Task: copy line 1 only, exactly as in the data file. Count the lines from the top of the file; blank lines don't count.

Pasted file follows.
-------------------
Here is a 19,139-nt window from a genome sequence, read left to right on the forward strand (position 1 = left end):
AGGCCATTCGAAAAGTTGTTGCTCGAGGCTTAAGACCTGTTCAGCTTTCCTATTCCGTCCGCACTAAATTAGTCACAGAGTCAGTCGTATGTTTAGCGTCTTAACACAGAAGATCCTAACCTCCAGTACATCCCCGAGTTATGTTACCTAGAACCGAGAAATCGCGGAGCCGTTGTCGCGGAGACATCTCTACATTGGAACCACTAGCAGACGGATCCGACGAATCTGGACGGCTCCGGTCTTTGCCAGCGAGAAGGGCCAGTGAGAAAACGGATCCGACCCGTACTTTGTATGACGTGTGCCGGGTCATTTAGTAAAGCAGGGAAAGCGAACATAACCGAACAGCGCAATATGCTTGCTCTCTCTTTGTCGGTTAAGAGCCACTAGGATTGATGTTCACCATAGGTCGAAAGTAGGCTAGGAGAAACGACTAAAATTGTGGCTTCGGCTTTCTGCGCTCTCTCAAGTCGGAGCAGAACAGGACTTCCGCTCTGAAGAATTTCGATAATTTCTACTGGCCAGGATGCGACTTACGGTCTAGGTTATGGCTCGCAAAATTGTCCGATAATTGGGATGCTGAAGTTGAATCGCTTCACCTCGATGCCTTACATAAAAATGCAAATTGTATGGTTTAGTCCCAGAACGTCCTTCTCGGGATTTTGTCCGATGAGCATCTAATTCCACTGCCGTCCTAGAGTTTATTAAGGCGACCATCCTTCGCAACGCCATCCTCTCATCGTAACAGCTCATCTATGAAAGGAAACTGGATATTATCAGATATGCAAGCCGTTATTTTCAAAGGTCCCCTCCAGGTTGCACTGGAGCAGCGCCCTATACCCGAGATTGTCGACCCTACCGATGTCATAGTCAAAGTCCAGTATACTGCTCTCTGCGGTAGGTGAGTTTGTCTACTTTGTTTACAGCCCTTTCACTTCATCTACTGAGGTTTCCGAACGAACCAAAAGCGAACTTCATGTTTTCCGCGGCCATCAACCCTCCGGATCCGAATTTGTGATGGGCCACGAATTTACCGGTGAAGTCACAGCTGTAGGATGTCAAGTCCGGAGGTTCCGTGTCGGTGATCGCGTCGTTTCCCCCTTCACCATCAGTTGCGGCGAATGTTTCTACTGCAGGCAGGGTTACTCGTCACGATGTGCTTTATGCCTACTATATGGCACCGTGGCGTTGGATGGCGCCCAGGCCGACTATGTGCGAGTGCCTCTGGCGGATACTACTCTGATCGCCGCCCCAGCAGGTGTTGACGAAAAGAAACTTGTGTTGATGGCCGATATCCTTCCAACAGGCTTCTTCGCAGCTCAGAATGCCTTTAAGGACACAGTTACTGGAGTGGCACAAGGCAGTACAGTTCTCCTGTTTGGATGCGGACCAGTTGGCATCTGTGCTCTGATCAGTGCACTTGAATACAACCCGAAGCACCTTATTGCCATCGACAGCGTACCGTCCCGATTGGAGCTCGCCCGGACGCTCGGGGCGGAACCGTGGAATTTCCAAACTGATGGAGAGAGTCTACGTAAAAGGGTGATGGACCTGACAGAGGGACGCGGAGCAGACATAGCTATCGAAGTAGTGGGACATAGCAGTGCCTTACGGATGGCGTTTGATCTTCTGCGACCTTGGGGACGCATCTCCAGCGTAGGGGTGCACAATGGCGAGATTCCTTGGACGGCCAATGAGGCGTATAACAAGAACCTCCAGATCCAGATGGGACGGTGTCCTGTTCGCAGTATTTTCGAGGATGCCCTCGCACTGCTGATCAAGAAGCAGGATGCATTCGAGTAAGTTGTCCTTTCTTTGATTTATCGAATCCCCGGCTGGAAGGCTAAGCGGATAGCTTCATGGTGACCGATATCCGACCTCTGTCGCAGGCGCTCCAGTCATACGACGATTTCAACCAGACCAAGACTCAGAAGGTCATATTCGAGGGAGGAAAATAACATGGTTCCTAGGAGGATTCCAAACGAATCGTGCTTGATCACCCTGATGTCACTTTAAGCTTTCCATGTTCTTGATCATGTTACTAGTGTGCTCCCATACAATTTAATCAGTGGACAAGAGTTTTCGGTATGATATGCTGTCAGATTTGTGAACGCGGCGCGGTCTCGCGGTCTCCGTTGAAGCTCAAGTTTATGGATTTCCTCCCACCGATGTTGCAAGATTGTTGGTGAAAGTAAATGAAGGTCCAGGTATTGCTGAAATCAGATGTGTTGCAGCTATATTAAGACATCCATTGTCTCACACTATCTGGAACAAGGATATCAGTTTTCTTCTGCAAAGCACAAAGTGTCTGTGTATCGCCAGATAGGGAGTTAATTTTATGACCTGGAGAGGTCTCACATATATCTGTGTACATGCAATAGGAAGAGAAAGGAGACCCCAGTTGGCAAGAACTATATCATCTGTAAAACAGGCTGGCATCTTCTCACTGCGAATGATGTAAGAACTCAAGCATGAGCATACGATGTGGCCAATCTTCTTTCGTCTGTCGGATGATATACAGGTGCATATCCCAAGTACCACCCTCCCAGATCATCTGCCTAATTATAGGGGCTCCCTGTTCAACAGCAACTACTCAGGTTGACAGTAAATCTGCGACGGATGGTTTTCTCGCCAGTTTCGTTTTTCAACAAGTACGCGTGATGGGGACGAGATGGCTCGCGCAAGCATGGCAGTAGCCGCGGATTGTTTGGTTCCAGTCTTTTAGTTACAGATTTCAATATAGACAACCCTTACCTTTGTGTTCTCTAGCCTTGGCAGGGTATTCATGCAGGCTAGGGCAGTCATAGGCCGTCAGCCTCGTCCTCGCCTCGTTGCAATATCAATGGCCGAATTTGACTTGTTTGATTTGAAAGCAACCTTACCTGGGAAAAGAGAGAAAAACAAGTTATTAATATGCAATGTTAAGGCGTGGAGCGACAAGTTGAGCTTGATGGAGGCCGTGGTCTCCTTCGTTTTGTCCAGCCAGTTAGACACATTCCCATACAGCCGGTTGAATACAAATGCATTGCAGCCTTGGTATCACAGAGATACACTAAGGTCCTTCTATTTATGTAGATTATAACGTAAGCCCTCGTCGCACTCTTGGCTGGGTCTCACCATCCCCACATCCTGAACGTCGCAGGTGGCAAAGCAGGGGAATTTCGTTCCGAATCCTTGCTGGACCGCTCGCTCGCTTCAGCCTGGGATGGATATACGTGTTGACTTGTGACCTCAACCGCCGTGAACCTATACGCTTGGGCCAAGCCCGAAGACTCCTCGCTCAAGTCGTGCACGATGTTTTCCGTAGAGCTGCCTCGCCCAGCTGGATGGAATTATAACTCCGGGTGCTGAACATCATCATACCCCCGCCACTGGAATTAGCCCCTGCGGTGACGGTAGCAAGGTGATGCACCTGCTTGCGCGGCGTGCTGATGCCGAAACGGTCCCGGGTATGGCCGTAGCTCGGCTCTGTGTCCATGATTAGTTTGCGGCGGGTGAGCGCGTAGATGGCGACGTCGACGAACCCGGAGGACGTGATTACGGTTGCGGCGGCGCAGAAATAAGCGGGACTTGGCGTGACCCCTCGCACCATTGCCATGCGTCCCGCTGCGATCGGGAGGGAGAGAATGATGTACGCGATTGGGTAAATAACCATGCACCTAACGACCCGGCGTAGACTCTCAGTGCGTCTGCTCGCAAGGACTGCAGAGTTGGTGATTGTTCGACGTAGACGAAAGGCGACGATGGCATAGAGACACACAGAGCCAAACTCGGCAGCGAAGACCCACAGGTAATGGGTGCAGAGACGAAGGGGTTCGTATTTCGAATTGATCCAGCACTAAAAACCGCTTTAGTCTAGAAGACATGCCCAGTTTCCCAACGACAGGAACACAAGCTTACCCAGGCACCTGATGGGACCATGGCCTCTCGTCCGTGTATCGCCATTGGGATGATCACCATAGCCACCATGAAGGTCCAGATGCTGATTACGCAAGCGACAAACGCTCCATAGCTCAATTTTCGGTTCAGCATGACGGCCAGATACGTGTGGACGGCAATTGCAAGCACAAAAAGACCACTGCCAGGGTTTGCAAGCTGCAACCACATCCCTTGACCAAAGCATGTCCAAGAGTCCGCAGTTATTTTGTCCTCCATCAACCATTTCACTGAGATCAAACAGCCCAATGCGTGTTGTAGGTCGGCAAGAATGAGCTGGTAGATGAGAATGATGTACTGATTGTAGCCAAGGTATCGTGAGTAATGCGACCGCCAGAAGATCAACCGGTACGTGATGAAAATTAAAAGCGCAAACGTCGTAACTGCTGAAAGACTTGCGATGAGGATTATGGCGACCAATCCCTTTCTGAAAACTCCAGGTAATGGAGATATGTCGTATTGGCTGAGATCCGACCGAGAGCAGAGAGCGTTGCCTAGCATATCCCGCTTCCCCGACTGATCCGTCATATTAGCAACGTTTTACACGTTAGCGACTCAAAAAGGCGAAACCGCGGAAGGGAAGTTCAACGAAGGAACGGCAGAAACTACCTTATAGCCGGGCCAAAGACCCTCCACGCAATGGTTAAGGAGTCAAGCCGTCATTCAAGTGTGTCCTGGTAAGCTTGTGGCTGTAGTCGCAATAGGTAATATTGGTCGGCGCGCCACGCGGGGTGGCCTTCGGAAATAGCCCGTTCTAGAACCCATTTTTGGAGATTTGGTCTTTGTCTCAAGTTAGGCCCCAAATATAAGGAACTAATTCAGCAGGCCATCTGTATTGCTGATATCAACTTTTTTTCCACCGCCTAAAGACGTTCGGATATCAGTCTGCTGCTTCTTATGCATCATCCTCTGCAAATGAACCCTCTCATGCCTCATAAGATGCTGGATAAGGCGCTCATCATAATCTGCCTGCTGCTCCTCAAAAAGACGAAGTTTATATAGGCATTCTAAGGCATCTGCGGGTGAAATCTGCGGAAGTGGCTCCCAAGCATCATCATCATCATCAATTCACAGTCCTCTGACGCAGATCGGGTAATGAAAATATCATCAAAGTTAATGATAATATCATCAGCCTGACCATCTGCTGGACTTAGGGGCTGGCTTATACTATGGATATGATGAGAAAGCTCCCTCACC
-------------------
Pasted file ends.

Here is a 19,139-nt window from a genome sequence, read left to right on the forward strand (position 1 = left end):